ECF's Charter of Seville

נשלח 3 ביולי 2011, 12:55 על ידי Sustainability Org   [ עודכן 3 ביולי 2011, 13:07 ]

The Charter of Seville is the most recent policy document launched by ECF at the Velo-city 2011 conference in Seville, Spain. The document underlines the benefits of cycling as a daily mode of transport, citing improved health, reduced traffic congestion, significantly cheaper infrastructure, and lowered transport emissions among many other advantages.

The charter specifically calls upon all Ministers of Transport convening at the International Transport Forum (ITF) in Lepzig in May, 2011 “to promote cycling at international level and to invest substantially in cycling in their own countries during the years to come”.

ECF Secretary General, Bernard Ensink, unveiled the pioneering document at the closing session of the 2011 Velo-city conference on the 25th of March, 2011.


Charter of Seville

On the occasion of the Velo-city 2011 conference in Seville, the ECF and the city of Seville address this document to
all Ministers of Transport, especially those who will meet at the International Transport Forum on ‘Transport for Society’
in Leipzig in May 2011.

Whereas:
- the International Transport Forum 2011 focuses on the bene.ts of transport for individuals and societies
- the Velo-city 2011 Seville conference showed (as all former Velo-city conferences since 1983 have done) the huge
potential and the numerous bene.ts of cycling

The signatories of this declaration ask all Ministers of Transport to acknowledge the following advantages of cycling as
a daily mode of transport and for leisure activities:

1. Cycling o.ers a.ordable access to transport for most people, ensuring equitable inclusion.

2. More cycling helps meet society’s demand to cater for tighter budgets.

3. More cycling improves the impact of transport on the environment and on people’s physical and mental health.

4. Cycling (like walking) is a zero-emission mode of transport which avoids the by-products of individual motorised
transport: air pollution, noise pollution, greenhouse gas emissions, etc.

5. Cycling reduces the human costs of transport as it causes less danger on the roads than individual motorised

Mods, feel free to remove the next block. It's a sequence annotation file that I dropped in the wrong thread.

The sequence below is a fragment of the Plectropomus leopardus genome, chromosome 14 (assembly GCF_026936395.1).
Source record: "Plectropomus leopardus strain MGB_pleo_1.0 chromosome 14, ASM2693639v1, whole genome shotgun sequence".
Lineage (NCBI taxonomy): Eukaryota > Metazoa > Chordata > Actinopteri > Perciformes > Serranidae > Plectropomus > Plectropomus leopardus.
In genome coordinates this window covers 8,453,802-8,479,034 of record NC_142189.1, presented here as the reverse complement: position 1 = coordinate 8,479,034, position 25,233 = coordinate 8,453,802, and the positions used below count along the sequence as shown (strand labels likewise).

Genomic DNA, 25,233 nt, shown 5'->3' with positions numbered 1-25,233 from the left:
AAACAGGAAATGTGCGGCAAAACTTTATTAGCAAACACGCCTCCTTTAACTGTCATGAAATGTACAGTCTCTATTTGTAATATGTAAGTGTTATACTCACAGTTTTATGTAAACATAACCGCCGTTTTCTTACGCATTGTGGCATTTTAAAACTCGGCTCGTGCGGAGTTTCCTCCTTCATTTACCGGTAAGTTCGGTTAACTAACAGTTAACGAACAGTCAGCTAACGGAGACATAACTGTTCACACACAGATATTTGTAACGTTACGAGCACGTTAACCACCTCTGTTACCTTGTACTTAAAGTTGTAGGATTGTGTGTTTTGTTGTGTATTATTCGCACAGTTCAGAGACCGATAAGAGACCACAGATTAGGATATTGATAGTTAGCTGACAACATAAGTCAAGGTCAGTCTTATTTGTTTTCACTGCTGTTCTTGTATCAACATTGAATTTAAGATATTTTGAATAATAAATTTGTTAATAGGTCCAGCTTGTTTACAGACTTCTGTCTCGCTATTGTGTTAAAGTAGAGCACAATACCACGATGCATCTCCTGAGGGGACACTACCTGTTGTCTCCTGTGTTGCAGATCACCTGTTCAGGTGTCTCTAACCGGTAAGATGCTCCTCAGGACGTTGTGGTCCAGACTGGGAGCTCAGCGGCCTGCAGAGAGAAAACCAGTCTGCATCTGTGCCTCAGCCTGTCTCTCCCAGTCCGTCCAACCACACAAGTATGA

transport.

6. More cycling reduces traffi.c congestion and leads to a more efficient use of space for transport. Cycling cities have
higher quality public space in general.

7. Modern public bicycle sharing systems improve the quality of public transport in cities.

8. Cycling in cities, towns, villages and other urban areas, in combination with public transport for long distances
(between cities, towns, villages and other urban areas) is a sustainable way to meet people's mobility needs.

9. Safe and comfortable infrastructure for cycling enables young and elderly people to be mobile by using a healthy
and environmentally friendly mode of transport.

10. Electrically assisted bicycles (variously known as pedelecs, e-bicycles, e-velos) give more people access to sustainable e-mobility than any other means of transport;

11. The potential of bicycles for transporting goods within cities and towns is often underestimated; a huge range of
transport bikes could be used much more if the authorities were to create better conditions for this mode of transport.

12. Cycling is a resilient and robust mode of transport. This is an advantage in the event of breakdowns in energy supply
networks and oil supply shortages; more cycling makes society less dependent on oil.

13. It is cheaper to invest in cycling infrastructure than in infrastructure for individual motorised transport. Integral cost
calculations (including the health, environmental, social and economic costs and bene.ts) show that there is a high
return on investments in cycling.

14. Bicycle user associations are ready to organise and to improve the role of individuals in the transport planning
process.

15. Nowadays many cities are moving away from car-oriented transport policies and towards the concept of ‘cities for
people’ by prioritising walking, cycling and public transport. Now they need the support of their national authorities.

Charter of Seville (pdf)

Source: ECF

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